An international team of astronomers, including Michał Michałowski from AOI, has for the first time seen the most energetic gamma radiation from a gamma-ray burst (GRB) 190114C, the explosion of a very massive star. The energy was in the so-called tera electron volt (TeV) range, a million of millions times more energetic than visible light seen by the human eye. Such radiation was predicted to be emitted by GRBs, but never found until now. This GRB was also the brightest TeV source ever recorded.
The observations of this radiation allowed studying processes happening during the explosion, hidden from our view until now. It has been shown that this very high energy radiation was produced in a process called inverse Compton scattering, during which radiation gets more energetic by collisions with high-energy electrons. This process has not been seen in GRB explosions so far. This discovery brings us closer to the understanding of how massive stars die.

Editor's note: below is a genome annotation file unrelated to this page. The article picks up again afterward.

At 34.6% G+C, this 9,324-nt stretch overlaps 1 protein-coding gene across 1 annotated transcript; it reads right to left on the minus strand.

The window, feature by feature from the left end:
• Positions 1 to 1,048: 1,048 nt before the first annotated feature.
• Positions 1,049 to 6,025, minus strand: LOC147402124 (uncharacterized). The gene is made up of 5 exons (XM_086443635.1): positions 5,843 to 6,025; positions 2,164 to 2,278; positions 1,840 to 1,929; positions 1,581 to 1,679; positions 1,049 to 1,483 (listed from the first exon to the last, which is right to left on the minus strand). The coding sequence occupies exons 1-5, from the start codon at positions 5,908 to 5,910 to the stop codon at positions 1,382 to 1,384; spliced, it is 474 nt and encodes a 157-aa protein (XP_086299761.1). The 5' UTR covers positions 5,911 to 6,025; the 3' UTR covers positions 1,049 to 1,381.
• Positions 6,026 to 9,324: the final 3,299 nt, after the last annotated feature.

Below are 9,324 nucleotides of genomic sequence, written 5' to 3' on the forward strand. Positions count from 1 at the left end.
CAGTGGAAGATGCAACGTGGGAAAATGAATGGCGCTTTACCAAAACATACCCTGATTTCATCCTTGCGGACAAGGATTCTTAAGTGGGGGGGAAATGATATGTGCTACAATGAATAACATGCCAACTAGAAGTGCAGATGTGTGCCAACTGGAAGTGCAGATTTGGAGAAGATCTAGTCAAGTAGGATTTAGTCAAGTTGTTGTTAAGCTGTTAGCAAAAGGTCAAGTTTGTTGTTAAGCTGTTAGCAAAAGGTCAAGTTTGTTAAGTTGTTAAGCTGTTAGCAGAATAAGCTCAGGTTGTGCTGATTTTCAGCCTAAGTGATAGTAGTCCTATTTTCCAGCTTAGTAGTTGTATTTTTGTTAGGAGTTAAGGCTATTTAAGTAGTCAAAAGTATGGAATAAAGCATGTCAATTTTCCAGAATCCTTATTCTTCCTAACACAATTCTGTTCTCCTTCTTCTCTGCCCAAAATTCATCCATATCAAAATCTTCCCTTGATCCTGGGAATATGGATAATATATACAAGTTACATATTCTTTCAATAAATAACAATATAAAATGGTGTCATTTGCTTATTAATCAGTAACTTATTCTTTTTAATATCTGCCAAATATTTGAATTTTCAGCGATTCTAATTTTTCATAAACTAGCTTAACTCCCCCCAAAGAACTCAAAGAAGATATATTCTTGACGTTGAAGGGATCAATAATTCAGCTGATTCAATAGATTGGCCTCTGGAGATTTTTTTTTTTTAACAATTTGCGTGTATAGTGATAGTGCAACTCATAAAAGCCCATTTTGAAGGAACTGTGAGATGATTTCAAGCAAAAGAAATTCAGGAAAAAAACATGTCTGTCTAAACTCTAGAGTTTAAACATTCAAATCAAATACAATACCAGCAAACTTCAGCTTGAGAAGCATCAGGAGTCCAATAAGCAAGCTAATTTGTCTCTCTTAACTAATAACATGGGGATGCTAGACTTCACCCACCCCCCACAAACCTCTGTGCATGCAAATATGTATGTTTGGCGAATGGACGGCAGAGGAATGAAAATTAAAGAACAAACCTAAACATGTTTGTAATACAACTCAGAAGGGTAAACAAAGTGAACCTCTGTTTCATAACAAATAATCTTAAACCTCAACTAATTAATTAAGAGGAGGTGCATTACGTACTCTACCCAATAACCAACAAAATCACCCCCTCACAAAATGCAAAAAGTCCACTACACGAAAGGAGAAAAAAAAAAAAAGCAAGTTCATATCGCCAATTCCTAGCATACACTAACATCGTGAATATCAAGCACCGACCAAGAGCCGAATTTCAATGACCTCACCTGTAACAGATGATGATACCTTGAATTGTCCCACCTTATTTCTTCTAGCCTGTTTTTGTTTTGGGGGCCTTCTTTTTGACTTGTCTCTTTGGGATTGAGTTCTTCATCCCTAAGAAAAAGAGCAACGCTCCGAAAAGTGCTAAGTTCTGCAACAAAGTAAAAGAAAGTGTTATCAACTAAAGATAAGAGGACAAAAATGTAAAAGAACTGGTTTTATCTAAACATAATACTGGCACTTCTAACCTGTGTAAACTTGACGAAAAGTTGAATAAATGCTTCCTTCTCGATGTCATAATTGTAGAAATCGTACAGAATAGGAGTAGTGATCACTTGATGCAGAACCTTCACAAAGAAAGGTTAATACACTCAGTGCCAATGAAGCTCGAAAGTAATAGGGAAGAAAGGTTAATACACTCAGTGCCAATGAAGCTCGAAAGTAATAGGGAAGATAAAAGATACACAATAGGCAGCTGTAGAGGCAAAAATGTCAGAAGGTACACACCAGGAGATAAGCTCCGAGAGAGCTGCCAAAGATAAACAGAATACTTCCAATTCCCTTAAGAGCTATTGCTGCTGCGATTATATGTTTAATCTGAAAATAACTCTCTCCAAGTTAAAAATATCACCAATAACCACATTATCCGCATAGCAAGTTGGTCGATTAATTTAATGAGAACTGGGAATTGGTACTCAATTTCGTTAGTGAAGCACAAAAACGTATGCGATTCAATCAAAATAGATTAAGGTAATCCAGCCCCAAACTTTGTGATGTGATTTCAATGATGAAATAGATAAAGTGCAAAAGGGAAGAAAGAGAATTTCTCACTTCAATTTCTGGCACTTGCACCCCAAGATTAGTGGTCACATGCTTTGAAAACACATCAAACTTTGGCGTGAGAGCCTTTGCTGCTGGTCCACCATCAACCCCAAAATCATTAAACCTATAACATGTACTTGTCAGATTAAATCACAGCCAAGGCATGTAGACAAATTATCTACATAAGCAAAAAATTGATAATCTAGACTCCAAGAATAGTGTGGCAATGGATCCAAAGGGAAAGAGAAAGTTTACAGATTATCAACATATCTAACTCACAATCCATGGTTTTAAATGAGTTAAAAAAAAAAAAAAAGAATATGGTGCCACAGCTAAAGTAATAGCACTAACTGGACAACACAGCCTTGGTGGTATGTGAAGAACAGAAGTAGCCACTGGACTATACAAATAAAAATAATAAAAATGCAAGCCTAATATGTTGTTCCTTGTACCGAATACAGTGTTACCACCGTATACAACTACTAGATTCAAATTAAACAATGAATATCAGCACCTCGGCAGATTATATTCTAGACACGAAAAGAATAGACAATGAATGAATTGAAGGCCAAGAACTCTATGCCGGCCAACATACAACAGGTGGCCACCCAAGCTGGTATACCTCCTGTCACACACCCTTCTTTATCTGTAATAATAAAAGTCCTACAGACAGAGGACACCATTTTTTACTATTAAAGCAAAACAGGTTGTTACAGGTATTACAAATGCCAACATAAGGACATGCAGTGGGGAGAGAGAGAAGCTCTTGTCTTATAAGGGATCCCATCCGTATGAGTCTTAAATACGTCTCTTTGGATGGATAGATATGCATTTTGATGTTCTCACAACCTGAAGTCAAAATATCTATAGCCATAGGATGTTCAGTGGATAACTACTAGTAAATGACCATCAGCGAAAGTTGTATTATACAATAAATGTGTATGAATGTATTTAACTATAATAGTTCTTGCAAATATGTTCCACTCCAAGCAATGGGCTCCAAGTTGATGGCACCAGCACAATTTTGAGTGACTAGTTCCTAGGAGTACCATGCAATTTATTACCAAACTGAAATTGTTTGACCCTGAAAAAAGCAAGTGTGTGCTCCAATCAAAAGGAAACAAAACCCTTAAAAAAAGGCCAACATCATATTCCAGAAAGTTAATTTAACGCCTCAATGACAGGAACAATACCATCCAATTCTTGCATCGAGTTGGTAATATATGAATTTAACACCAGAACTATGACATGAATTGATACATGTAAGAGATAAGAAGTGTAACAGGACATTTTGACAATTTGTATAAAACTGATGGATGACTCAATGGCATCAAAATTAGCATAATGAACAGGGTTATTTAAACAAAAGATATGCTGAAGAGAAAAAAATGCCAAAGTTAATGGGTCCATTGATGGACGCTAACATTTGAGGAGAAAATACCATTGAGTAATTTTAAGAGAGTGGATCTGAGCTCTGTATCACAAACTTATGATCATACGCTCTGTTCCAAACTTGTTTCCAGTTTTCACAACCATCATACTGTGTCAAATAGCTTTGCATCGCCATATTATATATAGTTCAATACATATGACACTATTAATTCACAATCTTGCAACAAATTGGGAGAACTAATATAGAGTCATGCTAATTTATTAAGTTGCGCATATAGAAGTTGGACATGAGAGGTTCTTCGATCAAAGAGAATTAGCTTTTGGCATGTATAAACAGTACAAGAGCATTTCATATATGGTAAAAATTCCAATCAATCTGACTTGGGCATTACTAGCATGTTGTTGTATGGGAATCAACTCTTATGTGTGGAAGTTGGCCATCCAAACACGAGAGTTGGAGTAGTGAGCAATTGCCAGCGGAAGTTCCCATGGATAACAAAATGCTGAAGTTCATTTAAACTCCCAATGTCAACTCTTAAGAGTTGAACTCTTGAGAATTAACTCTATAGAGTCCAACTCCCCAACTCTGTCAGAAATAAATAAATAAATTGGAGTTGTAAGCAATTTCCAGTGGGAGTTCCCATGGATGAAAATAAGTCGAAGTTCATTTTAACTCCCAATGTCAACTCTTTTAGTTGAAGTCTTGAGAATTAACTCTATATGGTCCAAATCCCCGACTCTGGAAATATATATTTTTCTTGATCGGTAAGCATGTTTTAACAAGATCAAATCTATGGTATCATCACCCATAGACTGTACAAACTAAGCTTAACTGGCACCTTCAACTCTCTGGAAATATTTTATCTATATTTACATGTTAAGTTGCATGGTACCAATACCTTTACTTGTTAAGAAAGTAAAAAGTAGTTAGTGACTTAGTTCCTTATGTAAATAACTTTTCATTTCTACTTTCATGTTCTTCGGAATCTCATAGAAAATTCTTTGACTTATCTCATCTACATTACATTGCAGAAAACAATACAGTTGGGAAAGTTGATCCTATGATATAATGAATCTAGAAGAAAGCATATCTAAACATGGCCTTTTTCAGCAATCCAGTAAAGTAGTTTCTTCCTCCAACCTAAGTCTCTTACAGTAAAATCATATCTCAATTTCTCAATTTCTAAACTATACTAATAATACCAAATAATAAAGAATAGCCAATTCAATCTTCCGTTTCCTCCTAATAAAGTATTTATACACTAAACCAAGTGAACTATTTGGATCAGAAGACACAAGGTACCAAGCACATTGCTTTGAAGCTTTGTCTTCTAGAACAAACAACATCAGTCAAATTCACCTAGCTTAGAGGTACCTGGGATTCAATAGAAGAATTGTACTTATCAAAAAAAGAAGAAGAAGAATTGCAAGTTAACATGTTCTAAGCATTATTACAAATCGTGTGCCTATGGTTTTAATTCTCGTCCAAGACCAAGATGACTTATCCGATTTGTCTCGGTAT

This was possible due to very quick observations only 50 seconds after the explosion with the Major Atmospheric Gamma Imaging Cherenkov (MAGIC) telescopes (La Palma, Spain). The observations lasted half an hour. The MAGIC telescopes are designed to detect the so-called Cherenkov radiation. It is created when gamma radiation hits the atmosphere and produces a shower of electron-positron pairs. They in turn emit ultraviolet light registered by the MAGIC telescopes.
GRB 190114C was located in a galaxy 4.5 billion light years away from the Earth. There is another galaxy close to it, and they will collide in several hundred million years. The high density of gas resulting from the interaction between these galaxies was likely crucial for the generation of the very high energy radiation detected by the MAGIC telescopes.
The results were published in Nature and Astronomy & Astrophysics. Full text of articles: